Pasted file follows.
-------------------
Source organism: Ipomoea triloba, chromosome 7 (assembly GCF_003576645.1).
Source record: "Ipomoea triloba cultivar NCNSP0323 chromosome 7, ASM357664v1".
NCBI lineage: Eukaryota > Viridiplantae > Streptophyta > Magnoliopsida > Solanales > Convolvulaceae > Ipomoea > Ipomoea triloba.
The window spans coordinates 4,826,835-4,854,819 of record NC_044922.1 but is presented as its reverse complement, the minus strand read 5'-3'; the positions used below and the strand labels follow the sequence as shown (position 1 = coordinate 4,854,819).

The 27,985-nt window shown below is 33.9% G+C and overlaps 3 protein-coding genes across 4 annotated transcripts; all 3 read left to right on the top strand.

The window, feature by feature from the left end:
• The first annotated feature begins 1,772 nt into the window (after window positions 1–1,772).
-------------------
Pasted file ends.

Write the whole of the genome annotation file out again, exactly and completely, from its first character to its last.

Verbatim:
Source organism: Ipomoea triloba, chromosome 7 (assembly GCF_003576645.1).
Source record: "Ipomoea triloba cultivar NCNSP0323 chromosome 7, ASM357664v1".
NCBI lineage: Eukaryota > Viridiplantae > Streptophyta > Magnoliopsida > Solanales > Convolvulaceae > Ipomoea > Ipomoea triloba.
The window spans coordinates 4,826,835-4,854,819 of record NC_044922.1 but is presented as its reverse complement, the minus strand read 5'-3'; the positions used below and the strand labels follow the sequence as shown (position 1 = coordinate 4,854,819).

The 27,985-nt window shown below is 33.9% G+C and overlaps 3 protein-coding genes across 4 annotated transcripts; all 3 read left to right on the top strand.

The window, feature by feature from the left end:
• The first annotated feature begins 1,772 nt into the window (after window positions 1–1,772).